I've mentioned many times, most recently here, how valuable photographs are in conveying the unbelievable variations in wealth, modernization, landscape, and other aspects of modern China. The point may seem banal, but I think it matters more for China than most other places because the outside-world's view is so skewed toward images of skyscrapers in Shanghai and Beijing.
I have only one regret about my current book -- which is not many, as book-regrets go. For reasons of production time and (mainly) cost, it wasn't possible to include any of the hundreds of pictures I had taken of people, places, real-estate projects, and practical and fanciful undertakings that I was describing. [Update: Andrew Galbraith of the WSJ in China has a Q-and-A feature about the book today on the Journal's China Real Time site.]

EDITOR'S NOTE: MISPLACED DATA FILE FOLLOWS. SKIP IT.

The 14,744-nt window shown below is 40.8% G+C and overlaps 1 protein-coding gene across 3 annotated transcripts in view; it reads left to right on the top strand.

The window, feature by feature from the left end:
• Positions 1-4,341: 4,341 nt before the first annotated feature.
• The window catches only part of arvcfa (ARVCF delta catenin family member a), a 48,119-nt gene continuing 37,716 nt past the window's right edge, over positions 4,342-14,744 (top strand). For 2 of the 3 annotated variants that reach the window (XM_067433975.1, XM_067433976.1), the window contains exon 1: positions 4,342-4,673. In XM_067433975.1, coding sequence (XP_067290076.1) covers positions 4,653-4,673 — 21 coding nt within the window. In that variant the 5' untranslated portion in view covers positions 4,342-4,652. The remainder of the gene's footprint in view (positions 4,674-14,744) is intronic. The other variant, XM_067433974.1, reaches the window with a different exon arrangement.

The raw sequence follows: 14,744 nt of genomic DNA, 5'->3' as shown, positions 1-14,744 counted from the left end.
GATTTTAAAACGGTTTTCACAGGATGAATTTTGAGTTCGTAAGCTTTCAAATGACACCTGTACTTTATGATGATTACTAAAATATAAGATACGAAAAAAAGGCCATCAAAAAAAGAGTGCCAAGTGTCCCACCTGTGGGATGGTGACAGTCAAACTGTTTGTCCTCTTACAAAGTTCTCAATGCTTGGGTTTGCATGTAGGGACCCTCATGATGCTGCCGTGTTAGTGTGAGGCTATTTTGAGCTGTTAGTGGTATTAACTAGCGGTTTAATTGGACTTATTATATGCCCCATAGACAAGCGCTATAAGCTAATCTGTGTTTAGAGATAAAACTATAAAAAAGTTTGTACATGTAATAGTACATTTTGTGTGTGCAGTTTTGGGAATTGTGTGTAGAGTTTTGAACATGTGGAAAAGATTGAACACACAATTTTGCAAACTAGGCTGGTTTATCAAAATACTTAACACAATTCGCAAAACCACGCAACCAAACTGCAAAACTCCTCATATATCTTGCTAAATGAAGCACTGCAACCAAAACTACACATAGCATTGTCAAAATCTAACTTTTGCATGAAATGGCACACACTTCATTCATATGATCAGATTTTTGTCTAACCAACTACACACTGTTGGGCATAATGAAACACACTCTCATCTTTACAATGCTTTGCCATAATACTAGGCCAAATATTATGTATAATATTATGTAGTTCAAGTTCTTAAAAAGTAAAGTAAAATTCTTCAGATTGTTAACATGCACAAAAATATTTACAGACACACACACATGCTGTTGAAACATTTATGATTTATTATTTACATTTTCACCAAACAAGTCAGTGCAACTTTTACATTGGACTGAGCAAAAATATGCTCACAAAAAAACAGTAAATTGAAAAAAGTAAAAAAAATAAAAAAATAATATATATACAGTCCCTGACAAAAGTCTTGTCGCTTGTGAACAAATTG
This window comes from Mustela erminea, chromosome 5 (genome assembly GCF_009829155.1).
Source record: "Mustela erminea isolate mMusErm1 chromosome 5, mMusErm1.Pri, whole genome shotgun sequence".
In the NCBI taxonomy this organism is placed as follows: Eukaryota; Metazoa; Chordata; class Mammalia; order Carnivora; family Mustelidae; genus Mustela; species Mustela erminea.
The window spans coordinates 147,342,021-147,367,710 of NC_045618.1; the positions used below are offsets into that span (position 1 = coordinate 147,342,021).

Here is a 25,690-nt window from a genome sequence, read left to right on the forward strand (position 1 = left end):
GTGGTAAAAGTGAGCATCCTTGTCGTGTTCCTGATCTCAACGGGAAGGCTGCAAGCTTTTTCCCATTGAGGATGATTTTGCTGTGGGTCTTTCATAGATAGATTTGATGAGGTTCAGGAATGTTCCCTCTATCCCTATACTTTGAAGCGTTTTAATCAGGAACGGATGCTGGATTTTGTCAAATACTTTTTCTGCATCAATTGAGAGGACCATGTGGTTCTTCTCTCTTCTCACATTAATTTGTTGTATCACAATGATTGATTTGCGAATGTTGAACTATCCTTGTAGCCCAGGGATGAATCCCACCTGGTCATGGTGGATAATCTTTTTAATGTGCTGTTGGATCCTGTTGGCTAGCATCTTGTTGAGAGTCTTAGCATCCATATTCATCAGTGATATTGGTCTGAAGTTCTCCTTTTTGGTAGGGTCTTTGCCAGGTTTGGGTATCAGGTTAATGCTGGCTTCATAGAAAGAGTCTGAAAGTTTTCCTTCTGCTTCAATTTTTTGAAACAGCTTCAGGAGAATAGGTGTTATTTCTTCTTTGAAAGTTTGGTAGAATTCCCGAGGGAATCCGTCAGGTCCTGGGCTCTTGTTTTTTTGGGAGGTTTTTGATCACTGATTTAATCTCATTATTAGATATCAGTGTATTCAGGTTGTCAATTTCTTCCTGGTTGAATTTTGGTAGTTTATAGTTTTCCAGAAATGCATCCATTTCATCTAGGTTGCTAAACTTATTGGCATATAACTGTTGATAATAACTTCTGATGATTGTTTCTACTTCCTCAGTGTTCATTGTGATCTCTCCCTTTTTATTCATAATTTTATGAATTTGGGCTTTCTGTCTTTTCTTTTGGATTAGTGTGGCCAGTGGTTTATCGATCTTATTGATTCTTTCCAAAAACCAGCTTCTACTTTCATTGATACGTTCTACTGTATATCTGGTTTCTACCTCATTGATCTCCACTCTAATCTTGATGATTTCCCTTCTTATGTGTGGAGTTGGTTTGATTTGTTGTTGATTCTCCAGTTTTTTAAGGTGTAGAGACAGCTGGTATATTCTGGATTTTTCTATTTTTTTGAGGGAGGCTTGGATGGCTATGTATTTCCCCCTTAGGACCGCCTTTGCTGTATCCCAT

So I plan to start including a few here. I will begin with photos taken by one of the leading characters in the book, Peter Claeys, who is originally from Belgium but has spent much of his life in Asia and, when I met him, was trying to sell stylish Cirrus SR22 airplanes to the newly affluent Chinese business class. Eventually, as I describe, the Cirrus company itself, of Duluth, Minnesota, was sold to the Chinese government. But that's a different story.